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3d Printer K Screen resolution and XY resolution Explained

And How to Calculate this information Explored

Required Information (numbers only)
eg. 4098
eg. 143.43
eg. 2560
eg. 89.6

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When buying a Resin Printer, not all the ideal comparison information is available. There's much talk about screen resolution, spouting things like 2K, 4K, 6K, 8K, etc, but that alone does not make a fine quality resin print. So let's just look at these various snippets of information and see what they are - and how to calculate them for comparison purposes (the video at the bottom of this page will help too).

Shareasale - join now2K, 4K, etc. What’s It Mean?

Don’t be fooled by the K values of screens. These figures merely depict the number of pixels along a screens X Axis (the longer side). So a 4K printer has 4000 pixels (with K of course meaning a thousand).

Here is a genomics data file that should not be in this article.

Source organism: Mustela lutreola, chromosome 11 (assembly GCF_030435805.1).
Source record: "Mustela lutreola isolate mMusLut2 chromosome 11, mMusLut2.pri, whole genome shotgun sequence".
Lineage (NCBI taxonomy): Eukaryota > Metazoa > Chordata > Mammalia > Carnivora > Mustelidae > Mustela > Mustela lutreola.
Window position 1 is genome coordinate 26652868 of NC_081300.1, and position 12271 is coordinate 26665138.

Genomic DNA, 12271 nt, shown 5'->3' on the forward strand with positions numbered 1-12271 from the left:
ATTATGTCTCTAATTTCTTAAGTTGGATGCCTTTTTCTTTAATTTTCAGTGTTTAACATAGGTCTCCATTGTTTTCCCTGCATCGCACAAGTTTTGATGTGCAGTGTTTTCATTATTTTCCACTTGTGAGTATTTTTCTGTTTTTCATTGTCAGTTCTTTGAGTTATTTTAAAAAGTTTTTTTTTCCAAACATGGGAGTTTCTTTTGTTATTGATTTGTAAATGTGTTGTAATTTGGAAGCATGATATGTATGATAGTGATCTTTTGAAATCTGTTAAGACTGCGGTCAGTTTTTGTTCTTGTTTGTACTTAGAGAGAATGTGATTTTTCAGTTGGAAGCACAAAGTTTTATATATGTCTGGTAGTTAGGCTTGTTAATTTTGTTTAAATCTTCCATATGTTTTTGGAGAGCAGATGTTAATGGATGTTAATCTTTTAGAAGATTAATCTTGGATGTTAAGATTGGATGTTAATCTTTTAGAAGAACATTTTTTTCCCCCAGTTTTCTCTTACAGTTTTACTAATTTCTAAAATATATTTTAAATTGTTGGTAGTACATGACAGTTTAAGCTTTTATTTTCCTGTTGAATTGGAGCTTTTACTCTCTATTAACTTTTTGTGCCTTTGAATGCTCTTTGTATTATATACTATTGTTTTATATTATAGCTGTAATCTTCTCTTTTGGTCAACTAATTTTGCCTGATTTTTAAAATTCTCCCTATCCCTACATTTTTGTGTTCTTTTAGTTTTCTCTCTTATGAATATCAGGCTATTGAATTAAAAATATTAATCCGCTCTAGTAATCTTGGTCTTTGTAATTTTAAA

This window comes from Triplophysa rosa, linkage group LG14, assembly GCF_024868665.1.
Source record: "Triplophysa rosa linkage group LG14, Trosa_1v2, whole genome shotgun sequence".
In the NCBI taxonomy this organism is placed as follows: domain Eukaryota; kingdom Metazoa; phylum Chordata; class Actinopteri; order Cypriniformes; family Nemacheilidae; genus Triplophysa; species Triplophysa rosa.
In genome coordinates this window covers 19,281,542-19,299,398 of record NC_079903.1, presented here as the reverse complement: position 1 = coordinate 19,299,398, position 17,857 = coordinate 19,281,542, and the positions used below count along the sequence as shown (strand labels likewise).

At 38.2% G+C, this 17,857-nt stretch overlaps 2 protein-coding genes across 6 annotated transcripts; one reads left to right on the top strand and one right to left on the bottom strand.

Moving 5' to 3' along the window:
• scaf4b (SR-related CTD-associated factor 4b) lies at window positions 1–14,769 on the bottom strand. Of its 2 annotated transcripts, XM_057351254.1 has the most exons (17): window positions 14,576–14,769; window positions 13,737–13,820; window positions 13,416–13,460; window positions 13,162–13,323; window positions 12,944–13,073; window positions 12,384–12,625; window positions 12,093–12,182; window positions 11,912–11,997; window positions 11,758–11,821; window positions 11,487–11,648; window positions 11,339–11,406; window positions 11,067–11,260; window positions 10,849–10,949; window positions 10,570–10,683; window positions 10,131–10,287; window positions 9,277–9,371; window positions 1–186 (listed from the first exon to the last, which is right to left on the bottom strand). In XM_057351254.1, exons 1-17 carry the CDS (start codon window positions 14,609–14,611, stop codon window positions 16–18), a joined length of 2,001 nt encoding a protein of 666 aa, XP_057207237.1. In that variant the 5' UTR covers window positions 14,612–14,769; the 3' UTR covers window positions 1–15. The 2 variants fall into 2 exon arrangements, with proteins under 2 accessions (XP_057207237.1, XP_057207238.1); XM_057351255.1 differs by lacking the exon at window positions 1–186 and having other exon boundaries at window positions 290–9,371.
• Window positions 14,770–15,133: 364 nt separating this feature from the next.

XY Resolution

This is being seen as an increasingly common unity of comparison. In essence, it combines the pixels values and the physical sizes of both X and Y axis. It’s easy enough to calculate:

X axis length in mm divided by X axis Pixels multiplied by 1000 to convert to microns

Lower XY Resolution results are more advantageous and it demonstrates a finer print quality performance.

Pixels Per Inch (PPI)

PPI is probably a better comparative tool, but is less frequently provided by manufacturers. The premise is simple enough – in a given area (in this case a one inch cube), the more pixels are present, the sharper and more details the result. So, bigger is better. Calculating this isn’t difficult but it can involve a use of Pythagoras Theorem. The calculation is:

The number of Pixels on the screen diagonal divided by the length of the diagonal in inches

Whilst finding the X and Y values is easy enough, an accurate Diagonal measurement is unusual. Hence the need for a little Pythagoras.

Summary

The above is a very quick look at the topic I covered in much more detail in my video below.

Actually this was a fantastic video.

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